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Re: PrEfIx and BaSe should be removed from Turtle

From: Jan Wielemaker <J.Wielemaker@vu.nl>
Date: Thu, 16 May 2013 13:24:09 +0200
Message-ID: <5194C1D9.6060000@vu.nl>
To: Andy Seaborne <andy.seaborne@epimorphics.com>
CC: <public-rdf-comments@w3.org>
On 05/16/2013 12:43 PM, Andy Seaborne wrote:
> I'm happy with this.

+1

> From a clean slate, using @ for directives is undesirable because it
> clashes with tokenization of language tags.

Hmmm.  A directive _starts_ with @.  No other statement can start with
@ as @lang always follows a " if it is a language tag.  Prefix is closer
to ambiguous.  Think of prefix: is a valid IRI if prefix is defined
as a prefix. So, prefix: <iriref> still parses as <subject> <predicate>

Besides, on a typically formatted looking Turtle document, grep ^@ is a
perfect way to find all directives.

> But we aren't starting from a clean slate and I have not been keen on
> this at any stage.  "Mostly harmless" is the best is can say about it.
> It can break existing parsers on new data which I consider to be more
> cost than any benefit arising.

Reading by old parsers is one of my big worries. I just updated the
SWI-Prolog version to be compliant with the current spec (planning to
write a report shortly). The writer still writes the old syntax. Even
this doesn't seem to be completely compliant, because the old one parsed
the code below as three triples with a xsd:decimal typed object, while
this is now a syntax error (correct?)

	<s> <p> 1.,2.,3. .

The SWI-Prolog Turtle writer by default tries to do a good job at
producing a document that is pleasant to the human eye. At the moment,
it often has to revert to <iriref> syntax because the local name is
invalid (often because it contains a '.'). I would definitely like to
use the extended prefix:local syntax to enhance readability. I just fear
the complaints and confusion from people using older releases of
RDF/Turtle software :-(

That is why I asked before for a name/version indication, so at least I
can add a comment stating this is a Turtle version X document. If we had
a version directive, old parsers would have been able to tell the users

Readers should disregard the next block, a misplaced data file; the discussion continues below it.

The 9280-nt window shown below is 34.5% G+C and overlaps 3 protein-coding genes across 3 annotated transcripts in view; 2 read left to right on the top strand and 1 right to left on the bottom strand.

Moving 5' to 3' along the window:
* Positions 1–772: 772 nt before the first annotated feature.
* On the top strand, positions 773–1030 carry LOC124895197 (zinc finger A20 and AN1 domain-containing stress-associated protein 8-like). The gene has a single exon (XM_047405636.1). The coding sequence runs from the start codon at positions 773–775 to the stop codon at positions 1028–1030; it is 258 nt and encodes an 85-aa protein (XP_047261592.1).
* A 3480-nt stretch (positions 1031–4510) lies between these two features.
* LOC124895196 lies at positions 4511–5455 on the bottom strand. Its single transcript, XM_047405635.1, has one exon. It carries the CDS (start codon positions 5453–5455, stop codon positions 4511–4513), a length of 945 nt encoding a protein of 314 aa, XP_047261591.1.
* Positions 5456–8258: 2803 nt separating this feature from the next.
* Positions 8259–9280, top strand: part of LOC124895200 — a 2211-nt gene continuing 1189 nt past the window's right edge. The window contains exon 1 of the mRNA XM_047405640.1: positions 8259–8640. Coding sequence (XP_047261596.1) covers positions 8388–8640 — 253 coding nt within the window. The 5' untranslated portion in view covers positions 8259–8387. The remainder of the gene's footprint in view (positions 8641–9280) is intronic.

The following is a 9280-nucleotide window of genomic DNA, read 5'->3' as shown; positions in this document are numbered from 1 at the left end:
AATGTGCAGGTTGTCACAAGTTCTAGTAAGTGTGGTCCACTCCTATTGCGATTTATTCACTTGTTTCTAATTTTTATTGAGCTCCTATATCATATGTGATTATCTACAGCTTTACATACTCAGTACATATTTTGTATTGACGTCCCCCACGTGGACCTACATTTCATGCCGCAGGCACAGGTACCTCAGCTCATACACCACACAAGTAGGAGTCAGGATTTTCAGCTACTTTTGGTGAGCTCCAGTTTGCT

they cannot handle the file, which is a lot better than the syntax 
errors that you will get now.

Thinking of it, it might not be too late to add a directive that tells
us which of the various closely related formats a file complies to. Note
that many of these formats cannot easily be distinguished by looking at
the data because there is a realistic intersection of valid documents
between them. Think of the list below ...

   - ntriples (test syntax and new specification)
   - n3
   - quads
   - old Turtle
   - (new) Turtle
   - TriG

	Cheers --- Jan

> Gavin - thank you for collecting the information into one place.
>
>      Andy
>
> On 16/05/13 03:48, Gavin Carothers wrote:
>>
>>
>> <https://gist.github.com/gcarothers/5589022#prefix-and-base-should-be-removed-from-turtle>PrEfIx
>>
>>   and BaSe should be removed from Turtle
>>
>> PREFIX and BASE were added as features at risk to Turtle before CR.
>> Designed to make it easier to copy and paste between Turtle and SPARQL
>> they have proven controversial. As they are a controversial addition to
>> a settled language they should be removed.
>>
>>
>>     <https://gist.github.com/gcarothers/5589022#rationale>Rationale
>>
>> The FPWD for the Turtle document published by this working group
>> included the following:
>>
>>     Turtle is already a reasonably settled serialization of RDF. Many
>>     implementations of Turtle already exist, we are hoping for feedback
>>     from those existing implementers and other people deciding that now
>>     would be a good time to support Turtle. There are still a few rough
>>     edges that need polishing, and better alignment with the SPARQL
>>     triple patterns. The working group does not expect to make any large
>>     changes to the existing syntax.
>>
>> The laudable goal of reducing copy and paste errors in both Turtle and
>> SPARQL is not strong enough to change a settled serialization.
>>
>> None of the arguments in support of the feature deal with what
>> serialization should be preferred. Introducing the feature also creates